How to determine what is length of bits in bit set (zeros needs to be counted too)

```
uint16_t min = 1000000001;
uint16_t st1 = 10000000001;
uint16_t st2 = 100000000001;
uint16_t max = 1001000000001;
```

Every method i found it is counting only "1"

How to determine what is length of bits in bit set (zeros needs to be counted too)

```
uint16_t min = 1000000001;
uint16_t st1 = 10000000001;
uint16_t st2 = 100000000001;
uint16_t max = 1001000000001;
```

Every method i found it is counting only "1"

fireAngel:

Every method i found it is counting only "1"

All methods I know give 16.

```
sizeof(min)*8
```

First of all, none of those are binary numbers, so they won't fit in a uint16_t.

You probably meant:

```
uint16_t min = 0b1000000001;
```

Second, I'm not sure I understand what you mean.

Is bitSeqLen(0b10001) supposed to be 5?

What about bitSeqLen(0b101000)? 6, or 3?

Assuming the latter, you could do:

```
// Obscure and mysterious magic code!
#define bitSeqLen(x) ((sizeof(x)*8) - (__builtin_clz(x) + __builtin_ctz(x)))
```

(I think ... if this is homework, it would be very unwise to hand that in as a solution, unless you figure out and describe exactly how it works. But looking into it might offer some clues.)

fireAngel:

How to determine what is length of bits in bit set (zeros needs to be counted too)`uint16_t min = 1000000001;`

uint16_t st1 = 10000000001;

uint16_t st2 = 100000000001;

uint16_t max = 1001000000001;

`Every method i found it is counting only "1"`

sorry but could you clarify the above? the initialised values in your example are in binary right ie if converted to DEC that would be:

```
uint16_t min = 513; //1000000001
uint16_t st1 = 1025; //10000000001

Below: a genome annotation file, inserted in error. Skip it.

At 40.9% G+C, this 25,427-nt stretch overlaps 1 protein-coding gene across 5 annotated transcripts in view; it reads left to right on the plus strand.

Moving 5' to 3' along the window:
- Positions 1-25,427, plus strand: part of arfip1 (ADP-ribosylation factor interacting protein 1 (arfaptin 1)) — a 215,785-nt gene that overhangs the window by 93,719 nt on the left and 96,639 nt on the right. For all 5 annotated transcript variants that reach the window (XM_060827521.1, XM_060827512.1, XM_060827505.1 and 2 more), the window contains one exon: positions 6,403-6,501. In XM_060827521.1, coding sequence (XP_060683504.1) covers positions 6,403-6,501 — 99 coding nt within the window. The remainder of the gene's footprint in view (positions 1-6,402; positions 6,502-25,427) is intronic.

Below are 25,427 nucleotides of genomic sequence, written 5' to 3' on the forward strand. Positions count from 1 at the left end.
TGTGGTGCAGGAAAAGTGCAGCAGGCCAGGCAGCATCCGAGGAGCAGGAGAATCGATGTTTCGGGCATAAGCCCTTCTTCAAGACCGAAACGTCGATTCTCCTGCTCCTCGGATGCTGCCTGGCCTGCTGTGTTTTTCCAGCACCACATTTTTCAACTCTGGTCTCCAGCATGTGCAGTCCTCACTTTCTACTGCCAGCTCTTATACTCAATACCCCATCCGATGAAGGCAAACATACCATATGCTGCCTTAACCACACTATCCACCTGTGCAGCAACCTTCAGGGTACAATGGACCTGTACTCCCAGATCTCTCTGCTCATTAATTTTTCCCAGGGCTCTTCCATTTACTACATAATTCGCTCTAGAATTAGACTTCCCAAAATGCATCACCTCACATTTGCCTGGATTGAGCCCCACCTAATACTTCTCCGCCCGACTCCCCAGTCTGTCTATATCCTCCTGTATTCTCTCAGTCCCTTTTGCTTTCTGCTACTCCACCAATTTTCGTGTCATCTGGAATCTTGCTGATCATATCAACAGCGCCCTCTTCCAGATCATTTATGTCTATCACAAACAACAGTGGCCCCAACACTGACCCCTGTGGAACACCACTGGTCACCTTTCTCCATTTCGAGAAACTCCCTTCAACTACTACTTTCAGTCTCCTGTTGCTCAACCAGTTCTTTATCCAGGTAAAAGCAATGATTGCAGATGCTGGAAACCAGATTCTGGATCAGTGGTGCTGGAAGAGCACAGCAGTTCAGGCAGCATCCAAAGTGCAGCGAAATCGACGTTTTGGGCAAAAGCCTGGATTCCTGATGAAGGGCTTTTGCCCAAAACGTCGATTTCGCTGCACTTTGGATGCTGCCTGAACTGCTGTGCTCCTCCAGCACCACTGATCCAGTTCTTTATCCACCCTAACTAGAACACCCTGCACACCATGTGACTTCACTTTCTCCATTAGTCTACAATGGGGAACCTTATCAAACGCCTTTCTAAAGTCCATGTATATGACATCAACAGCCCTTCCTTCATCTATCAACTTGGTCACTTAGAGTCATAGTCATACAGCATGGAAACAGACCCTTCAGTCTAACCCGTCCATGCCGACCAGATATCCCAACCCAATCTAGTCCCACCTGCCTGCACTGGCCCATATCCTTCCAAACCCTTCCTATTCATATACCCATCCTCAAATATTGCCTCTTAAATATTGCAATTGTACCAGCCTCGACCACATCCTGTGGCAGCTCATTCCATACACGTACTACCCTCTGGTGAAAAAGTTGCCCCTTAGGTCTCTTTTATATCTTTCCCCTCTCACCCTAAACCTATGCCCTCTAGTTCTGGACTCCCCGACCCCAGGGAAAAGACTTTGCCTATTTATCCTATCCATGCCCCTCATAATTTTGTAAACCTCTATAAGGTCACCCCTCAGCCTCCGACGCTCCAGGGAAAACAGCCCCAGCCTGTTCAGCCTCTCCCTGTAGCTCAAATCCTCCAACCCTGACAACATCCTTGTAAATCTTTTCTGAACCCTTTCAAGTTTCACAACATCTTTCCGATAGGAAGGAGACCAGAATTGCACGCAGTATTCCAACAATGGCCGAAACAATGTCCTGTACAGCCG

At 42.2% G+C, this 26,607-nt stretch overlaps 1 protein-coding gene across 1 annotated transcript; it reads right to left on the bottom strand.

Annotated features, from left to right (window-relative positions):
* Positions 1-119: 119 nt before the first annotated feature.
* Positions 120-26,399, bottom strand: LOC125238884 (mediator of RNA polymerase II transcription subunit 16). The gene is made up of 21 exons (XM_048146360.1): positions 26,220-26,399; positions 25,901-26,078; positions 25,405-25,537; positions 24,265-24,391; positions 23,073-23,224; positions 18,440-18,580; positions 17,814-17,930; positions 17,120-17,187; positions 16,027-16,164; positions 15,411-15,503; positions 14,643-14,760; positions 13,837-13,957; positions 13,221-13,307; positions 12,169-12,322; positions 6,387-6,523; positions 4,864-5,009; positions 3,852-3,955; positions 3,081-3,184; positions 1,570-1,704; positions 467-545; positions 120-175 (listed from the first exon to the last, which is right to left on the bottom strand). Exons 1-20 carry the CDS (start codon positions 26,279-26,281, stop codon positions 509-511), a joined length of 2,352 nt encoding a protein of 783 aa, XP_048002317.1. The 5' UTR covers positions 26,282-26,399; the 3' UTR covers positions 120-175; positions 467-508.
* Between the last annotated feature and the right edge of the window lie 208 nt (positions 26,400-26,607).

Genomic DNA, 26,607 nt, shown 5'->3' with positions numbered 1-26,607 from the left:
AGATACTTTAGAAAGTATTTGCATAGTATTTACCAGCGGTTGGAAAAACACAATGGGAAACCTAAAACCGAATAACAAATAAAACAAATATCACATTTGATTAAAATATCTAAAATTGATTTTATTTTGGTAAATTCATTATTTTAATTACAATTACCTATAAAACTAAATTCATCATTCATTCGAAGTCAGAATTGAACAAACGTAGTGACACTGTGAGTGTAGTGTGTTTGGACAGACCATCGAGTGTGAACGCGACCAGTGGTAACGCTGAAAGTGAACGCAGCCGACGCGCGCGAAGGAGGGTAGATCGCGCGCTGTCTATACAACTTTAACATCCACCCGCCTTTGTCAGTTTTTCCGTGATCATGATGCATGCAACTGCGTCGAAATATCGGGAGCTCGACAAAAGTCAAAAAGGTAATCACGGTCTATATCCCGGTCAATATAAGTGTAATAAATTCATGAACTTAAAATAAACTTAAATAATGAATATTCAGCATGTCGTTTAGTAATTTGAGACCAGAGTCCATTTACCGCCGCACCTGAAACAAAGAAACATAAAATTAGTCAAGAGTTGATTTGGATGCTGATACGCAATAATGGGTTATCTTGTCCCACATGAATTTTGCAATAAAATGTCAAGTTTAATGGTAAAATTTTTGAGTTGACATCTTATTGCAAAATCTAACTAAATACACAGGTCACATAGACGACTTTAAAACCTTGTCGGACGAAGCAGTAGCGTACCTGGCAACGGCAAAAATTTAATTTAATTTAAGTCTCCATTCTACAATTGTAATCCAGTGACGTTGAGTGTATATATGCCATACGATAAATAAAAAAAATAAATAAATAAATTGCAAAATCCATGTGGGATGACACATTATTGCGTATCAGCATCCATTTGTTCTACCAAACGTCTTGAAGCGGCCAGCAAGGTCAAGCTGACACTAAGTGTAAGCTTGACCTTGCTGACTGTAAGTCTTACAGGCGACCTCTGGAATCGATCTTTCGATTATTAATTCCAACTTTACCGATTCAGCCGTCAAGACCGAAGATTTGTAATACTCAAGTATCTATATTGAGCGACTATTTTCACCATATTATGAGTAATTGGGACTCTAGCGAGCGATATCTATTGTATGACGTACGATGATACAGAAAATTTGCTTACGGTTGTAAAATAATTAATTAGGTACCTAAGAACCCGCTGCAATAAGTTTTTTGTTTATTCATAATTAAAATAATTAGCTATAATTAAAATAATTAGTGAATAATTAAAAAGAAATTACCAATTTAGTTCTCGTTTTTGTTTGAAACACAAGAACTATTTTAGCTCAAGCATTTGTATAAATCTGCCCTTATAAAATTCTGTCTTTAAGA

uint16_t st2 = 2049; //100000000001
uint16_t max = 4609; //1001000000001
```

so tweaking @Whandall example to count 1's, I guess you can use this to find the "length of bits in bit set (zeros needs to be counted too)"

```
//using 'min' as example
uint16_t min = 513; //1000000001
uint8_t bit_cnt;
bit_cnt=0;
for (; min; min >>= 1) {
bit_cnt++;
}
Serial.print("min bit length:");
Serial.println(bit_cnt,DEC);
```

You can delete the leftmost bit in a twos-complement number like so:

```
int numbits = 0;
while(x) {
x = x & (x-1);
numbits++;
}
```

sherzaad:

`bit_cnt=0;`

for (; min; min >>= 1) {

bit_cnt++;

}

Works just fine ... thanks!!! (pumping Karma now)

just added an extra:

```
if (bit_cnt> 14)break;
```

to stop it if communication is broken (this is was needed for rev.eng. a communication protocol )

Given that the ‘length’ of variables is set along define boundaries, presumably you are looking for a means to determine how many msb are zero. So the position of the first non-zero bit determines the length?

Example 5 is 0b00000101 so the length would be 3?

If true,

```
byte x = (sizeof(c) * 8);
while(x)
{
if(c & (1 << (x-1))) break;
else x--;
}
```

will decrement the sizeof c until the first non-zero bit is located and will have the ‘length’ in x.